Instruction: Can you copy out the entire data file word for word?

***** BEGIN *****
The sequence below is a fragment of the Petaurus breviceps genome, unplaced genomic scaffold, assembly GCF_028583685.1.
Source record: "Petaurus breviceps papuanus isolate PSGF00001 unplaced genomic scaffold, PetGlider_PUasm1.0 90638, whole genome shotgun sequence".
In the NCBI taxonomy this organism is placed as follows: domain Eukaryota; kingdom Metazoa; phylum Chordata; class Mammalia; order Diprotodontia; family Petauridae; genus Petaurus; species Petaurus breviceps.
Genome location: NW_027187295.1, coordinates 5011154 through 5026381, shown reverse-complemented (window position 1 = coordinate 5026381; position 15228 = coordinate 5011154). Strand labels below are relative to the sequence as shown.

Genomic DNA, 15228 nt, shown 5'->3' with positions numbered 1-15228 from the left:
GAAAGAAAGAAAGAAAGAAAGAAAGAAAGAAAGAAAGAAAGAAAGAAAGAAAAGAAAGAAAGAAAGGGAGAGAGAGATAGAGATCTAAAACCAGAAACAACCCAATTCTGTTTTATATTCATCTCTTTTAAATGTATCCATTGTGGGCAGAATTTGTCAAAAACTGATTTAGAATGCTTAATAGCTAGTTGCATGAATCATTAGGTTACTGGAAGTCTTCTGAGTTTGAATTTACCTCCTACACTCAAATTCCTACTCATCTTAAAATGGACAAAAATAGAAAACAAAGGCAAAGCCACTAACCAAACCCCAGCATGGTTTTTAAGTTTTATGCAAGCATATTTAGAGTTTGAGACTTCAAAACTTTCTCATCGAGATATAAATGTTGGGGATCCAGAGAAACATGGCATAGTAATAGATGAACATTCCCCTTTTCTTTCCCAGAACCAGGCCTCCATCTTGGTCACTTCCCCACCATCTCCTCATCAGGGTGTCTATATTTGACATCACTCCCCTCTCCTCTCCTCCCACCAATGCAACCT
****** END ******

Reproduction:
The sequence below is a fragment of the Petaurus breviceps genome, unplaced genomic scaffold, assembly GCF_028583685.1.
Source record: "Petaurus breviceps papuanus isolate PSGF00001 unplaced genomic scaffold, PetGlider_PUasm1.0 90638, whole genome shotgun sequence".
In the NCBI taxonomy this organism is placed as follows: domain Eukaryota; kingdom Metazoa; phylum Chordata; class Mammalia; order Diprotodontia; family Petauridae; genus Petaurus; species Petaurus breviceps.
Genome location: NW_027187295.1, coordinates 5011154 through 5026381, shown reverse-complemented (window position 1 = coordinate 5026381; position 15228 = coordinate 5011154). Strand labels below are relative to the sequence as shown.

Genomic DNA, 15228 nt, shown 5'->3' with positions numbered 1-15228 from the left:
GAAAGAAAGAAAGAAAGAAAGAAAGAAAGAAAGAAAGAAAGAAAGAAAGAAAAGAAAGAAAGAAAGGGAGAGAGAGATAGAGATCTAAAACCAGAAACAACCCAATTCTGTTTTATATTCATCTCTTTTAAATGTATCCATTGTGGGCAGAATTTGTCAAAAACTGATTTAGAATGCTTAATAGCTAGTTGCATGAATCATTAGGTTACTGGAAGTCTTCTGAGTTTGAATTTACCTCCTACACTCAAATTCCTACTCATCTTAAAATGGACAAAAATAGAAAACAAAGGCAAAGCCACTAACCAAACCCCAGCATGGTTTTTAAGTTTTATGCAAGCATATTTAGAGTTTGAGACTTCAAAACTTTCTCATCGAGATATAAATGTTGGGGATCCAGAGAAACATGGCATAGTAATAGATGAACATTCCCCTTTTCTTTCCCAGAACCAGGCCTCCATCTTGGTCACTTCCCCACCATCTCCTCATCAGGGTGTCTATATTTGACATCACTCCCCTCTCCTCTCCTCCCACCAATGCAACCT